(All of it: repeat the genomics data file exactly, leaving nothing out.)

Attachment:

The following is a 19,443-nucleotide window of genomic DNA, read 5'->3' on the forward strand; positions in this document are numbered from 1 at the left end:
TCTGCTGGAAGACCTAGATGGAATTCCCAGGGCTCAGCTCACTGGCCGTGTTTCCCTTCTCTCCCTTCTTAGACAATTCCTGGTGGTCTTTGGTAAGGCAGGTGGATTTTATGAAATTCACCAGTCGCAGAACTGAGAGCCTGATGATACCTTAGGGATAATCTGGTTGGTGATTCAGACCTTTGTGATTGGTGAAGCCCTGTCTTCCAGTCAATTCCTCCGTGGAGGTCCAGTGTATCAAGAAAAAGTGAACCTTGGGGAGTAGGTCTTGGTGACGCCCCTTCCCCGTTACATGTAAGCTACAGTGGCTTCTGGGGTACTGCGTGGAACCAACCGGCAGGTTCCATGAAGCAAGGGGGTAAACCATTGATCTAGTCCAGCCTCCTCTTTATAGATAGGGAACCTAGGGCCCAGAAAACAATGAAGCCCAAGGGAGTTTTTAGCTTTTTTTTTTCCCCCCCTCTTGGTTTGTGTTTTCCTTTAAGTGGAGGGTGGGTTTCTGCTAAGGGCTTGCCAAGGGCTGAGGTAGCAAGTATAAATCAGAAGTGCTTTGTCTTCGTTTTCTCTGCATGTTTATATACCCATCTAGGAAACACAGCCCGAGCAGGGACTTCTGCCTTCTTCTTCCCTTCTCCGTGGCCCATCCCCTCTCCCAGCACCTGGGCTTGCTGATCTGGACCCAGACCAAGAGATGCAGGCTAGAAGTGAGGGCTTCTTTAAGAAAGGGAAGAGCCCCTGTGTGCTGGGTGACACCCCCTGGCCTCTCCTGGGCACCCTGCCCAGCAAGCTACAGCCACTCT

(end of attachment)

The following is a 19,443-nucleotide window of genomic DNA, read 5'->3' on the forward strand; positions in this document are numbered from 1 at the left end:
TCTGCTGGAAGACCTAGATGGAATTCCCAGGGCTCAGCTCACTGGCCGTGTTTCCCTTCTCTCCCTTCTTAGACAATTCCTGGTGGTCTTTGGTAAGGCAGGTGGATTTTATGAAATTCACCAGTCGCAGAACTGAGAGCCTGATGATACCTTAGGGATAATCTGGTTGGTGATTCAGACCTTTGTGATTGGTGAAGCCCTGTCTTCCAGTCAATTCCTCCGTGGAGGTCCAGTGTATCAAGAAAAAGTGAACCTTGGGGAGTAGGTCTTGGTGACGCCCCTTCCCCGTTACATGTAAGCTACAGTGGCTTCTGGGGTACTGCGTGGAACCAACCGGCAGGTTCCATGAAGCAAGGGGGTAAACCATTGATCTAGTCCAGCCTCCTCTTTATAGATAGGGAACCTAGGGCCCAGAAAACAATGAAGCCCAAGGGAGTTTTTAGCTTTTTTTTTTCCCCCCCTCTTGGTTTGTGTTTTCCTTTAAGTGGAGGGTGGGTTTCTGCTAAGGGCTTGCCAAGGGCTGAGGTAGCAAGTATAAATCAGAAGTGCTTTGTCTTCGTTTTCTCTGCATGTTTATATACCCATCTAGGAAACACAGCCCGAGCAGGGACTTCTGCCTTCTTCTTCCCTTCTCCGTGGCCCATCCCCTCTCCCAGCACCTGGGCTTGCTGATCTGGACCCAGACCAAGAGATGCAGGCTAGAAGTGAGGGCTTCTTTAAGAAAGGGAAGAGCCCCTGTGTGCTGGGTGACACCCCCTGGCCTCTCCTGGGCACCCTGCCCAGCAAGCTACAGCCACTCT